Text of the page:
Life's Doorway

Let’s Be Lonely Together

    I'm really good at being single.  No, I mean, really good.  Like, expert level.  I can arrive at parties alone, go to movies alone, even dine alone.  Yes, I might be that weirdo at the restaurant eating all by myself.  It doesn't bother me.  In fact, I take just a little pleasure knowing that some of you, my fellow diners, are squirming in your seats on my behalf, so ashamed it is perceived to dine alone.  I suppose the oddest thing I've ever done alone was my backwoods camping trip last year: 4 days in the mountains… yup... alone.  Well, there was me and the cloud of worry that my mom sent along to keep watch over me.
    But I admit that being lonely is not easy.  Rather, I should say that being alone and not feeling lonely isn't easy.  Feeling lonely is always easy!
    There are so many opportunities to feel lonely these days.  Even in a room full of people, there can be some who feel lonely, outcast, not as close as the others.  
    I just want to tell you that if you've ever felt this way, you're not alone.  (I know, worst word-play ever!)  So many people, myself included, have felt the pang of wanting to be closer to people.  I've been surrounded by people and wondered just how close I would have to be to them in order not to feel some of my lonely pangs.  Right next to them?  Cuddled in their arms?  Perhaps I'll just crawl right inside their clothing with them.  
    It's tough because so many factors these days promote lonely living: 
* We move more frequently than ever before, and don't forge the long-term friendships we once did.
* Many of our after-work activities are home-based rather than community-based.
* Society has come to value independence much more than relying on community.
* Homes are built and used differently; we no longer hang out in front yards with our neighbours.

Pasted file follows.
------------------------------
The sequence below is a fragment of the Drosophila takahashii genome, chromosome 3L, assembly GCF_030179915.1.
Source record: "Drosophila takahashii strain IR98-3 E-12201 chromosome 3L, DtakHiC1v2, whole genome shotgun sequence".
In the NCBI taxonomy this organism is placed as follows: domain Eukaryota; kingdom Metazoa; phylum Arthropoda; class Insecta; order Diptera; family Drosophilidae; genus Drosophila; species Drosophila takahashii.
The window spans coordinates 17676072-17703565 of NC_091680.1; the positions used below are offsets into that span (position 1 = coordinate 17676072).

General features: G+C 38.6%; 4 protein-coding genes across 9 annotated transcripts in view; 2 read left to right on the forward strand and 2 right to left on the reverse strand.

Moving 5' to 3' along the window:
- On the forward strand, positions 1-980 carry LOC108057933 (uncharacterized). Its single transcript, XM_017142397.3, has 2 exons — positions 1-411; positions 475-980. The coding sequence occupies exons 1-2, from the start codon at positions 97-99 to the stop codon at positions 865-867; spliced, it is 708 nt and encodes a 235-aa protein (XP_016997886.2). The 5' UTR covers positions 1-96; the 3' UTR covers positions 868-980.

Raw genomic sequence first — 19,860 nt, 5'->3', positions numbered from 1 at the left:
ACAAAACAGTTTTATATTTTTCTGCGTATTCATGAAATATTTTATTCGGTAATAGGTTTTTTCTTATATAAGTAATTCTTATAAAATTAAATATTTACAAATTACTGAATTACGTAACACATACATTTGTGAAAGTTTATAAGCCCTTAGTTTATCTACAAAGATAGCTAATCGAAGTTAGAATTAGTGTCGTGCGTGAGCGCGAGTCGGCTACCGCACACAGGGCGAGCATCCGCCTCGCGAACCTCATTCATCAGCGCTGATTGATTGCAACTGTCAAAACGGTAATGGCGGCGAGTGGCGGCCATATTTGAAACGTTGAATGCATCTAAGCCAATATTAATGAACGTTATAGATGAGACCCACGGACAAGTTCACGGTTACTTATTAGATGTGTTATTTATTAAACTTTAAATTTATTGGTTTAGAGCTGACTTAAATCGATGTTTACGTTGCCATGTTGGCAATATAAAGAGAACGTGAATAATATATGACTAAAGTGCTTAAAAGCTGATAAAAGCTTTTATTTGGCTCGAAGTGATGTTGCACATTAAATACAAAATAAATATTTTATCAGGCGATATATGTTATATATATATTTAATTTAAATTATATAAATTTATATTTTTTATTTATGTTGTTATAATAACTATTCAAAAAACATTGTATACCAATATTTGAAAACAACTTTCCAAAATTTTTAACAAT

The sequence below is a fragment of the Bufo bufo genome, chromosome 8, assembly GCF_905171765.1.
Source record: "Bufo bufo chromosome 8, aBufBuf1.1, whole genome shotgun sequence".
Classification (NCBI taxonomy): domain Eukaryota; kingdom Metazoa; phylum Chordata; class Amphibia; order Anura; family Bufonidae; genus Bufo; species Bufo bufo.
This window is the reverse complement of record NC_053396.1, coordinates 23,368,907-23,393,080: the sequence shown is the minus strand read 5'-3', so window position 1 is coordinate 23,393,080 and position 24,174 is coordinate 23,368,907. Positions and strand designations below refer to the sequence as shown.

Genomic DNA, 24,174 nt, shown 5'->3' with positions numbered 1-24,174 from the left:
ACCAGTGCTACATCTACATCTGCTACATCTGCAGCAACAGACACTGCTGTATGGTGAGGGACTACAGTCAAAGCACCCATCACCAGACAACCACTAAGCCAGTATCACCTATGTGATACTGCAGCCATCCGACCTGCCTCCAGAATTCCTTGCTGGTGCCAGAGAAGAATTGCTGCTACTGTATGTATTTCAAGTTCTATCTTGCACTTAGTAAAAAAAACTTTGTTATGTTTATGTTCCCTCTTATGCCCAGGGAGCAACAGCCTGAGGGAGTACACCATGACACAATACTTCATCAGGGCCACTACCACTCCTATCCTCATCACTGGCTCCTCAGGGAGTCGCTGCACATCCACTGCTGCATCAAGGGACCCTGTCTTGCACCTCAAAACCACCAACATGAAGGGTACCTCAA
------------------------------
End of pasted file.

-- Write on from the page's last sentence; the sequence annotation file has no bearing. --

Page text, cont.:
* Social Media highlights all of our and our friends' funnest moments, portraying an unrealistic expectation of life.

    And I could go on.  After all, I am an expert in the matter.  I've had a lot of lonely dinners-for-one to think on it.  
    But the truth is that loneliness is a choice.  There are steps we take and don't take every day that lead to loneliness.  And that's good news.  
    It's good because that means that there are steps we can take every day that also lead to not feeling lonely.  
    The first step I might suggest is self-assessment.  Sit down over dinner-for-one, and ask yourself, "Self, am I the kind of person I'd like to be around?"  If the answer is already yes, then what the heck are you doing hiding your beautiful friendship away from the world?  You owe me a dinner-for-two!
    If the answer is no, then great.  At least you know, and now that you know, you can start doing something about it.  I'll admit, I was in this camp.  I used to be very critical and bossy, and an attention-seeker to boot.  (I know, charming!)  Until I realized that even I was sick of me.  (During one of my solo dinners, I had to throw a glass of water on myself.  It was embarrassing and satisfying all at once).  
    I had to learn how to be someone I wanted to be around, and for me, that meant learning how to accept people, how to encourage them and how to share the spotlight with them, instead of judging and dominating.  It was a skill I practiced, but now I can find something I like in everyone I meet.  And I can say so to their face.  That's the really difficult part!  Because it's weird being nice to people.  They think you want something from them, or that you're up to something.  We're generally very distrustful.  It's unnerving.  
    But yet, we don't question the love of an excited puppy bounding our way.  People are like puppies.  More than anything else, we all just want to be loved.  
    That's the crux of it all; we're all dying to feel less lonely.  You and me and all of the other people in the room and in our lives are all wanting to be closer to one another.  We just don't always know how, or we think we can't. 
    We might have been terrible at it in the past, or been hurt deeply. Even so, staying lonely is actually the more difficult of the two choices.  Being friendly, putting yourself out there is much, much easier, more rewarding, more exciting, and more fun - it just seems harder - especially if we're not used to it.  
    But now you know the secret: everyone feels lonely.  So let's be lonely together. 

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